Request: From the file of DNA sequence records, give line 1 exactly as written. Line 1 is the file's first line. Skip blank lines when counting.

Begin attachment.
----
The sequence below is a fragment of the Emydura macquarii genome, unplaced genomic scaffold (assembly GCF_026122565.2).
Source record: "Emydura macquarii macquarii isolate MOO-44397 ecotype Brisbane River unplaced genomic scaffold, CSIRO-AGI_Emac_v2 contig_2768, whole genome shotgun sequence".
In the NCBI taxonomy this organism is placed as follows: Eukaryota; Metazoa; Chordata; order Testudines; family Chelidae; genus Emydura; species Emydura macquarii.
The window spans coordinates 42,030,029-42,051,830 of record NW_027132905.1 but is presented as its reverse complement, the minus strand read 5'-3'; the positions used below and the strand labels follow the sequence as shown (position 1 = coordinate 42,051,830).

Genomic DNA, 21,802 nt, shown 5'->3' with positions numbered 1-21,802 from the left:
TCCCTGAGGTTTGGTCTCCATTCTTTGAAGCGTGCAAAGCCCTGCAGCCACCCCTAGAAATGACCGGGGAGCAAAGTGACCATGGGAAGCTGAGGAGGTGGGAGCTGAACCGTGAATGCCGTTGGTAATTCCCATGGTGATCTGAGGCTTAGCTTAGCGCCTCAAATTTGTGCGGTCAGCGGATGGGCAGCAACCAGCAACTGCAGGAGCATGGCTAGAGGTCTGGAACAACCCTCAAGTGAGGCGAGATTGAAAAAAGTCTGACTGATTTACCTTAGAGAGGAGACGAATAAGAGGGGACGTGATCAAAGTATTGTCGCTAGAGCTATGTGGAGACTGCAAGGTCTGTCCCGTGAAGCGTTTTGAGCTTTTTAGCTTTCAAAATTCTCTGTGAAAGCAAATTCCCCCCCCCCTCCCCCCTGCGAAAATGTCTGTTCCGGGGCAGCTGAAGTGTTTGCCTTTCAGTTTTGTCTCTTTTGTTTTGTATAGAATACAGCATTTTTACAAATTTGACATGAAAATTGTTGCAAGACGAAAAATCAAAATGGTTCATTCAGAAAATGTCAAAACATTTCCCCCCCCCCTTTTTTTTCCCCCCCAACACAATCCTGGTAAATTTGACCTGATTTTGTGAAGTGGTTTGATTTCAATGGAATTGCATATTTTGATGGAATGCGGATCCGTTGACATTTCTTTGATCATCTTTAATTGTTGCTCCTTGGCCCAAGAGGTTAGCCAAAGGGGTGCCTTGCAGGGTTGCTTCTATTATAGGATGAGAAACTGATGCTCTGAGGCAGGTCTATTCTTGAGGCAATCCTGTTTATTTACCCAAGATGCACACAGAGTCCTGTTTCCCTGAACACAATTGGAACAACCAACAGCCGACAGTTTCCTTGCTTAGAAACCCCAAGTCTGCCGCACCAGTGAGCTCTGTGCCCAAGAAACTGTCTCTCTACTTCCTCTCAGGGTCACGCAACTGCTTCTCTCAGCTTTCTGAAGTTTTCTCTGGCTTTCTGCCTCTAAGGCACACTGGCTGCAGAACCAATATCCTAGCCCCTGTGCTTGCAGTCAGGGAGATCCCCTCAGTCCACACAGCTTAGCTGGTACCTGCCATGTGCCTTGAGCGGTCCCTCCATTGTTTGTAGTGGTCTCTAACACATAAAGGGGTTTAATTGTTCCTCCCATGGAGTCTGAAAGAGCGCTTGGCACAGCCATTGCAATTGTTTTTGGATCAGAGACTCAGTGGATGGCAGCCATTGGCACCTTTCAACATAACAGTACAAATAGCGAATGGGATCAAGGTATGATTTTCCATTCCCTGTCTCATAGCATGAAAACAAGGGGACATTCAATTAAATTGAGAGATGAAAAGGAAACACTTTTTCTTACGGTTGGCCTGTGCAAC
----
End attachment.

The sequence below is a fragment of the Emydura macquarii genome, unplaced genomic scaffold (assembly GCF_026122565.2).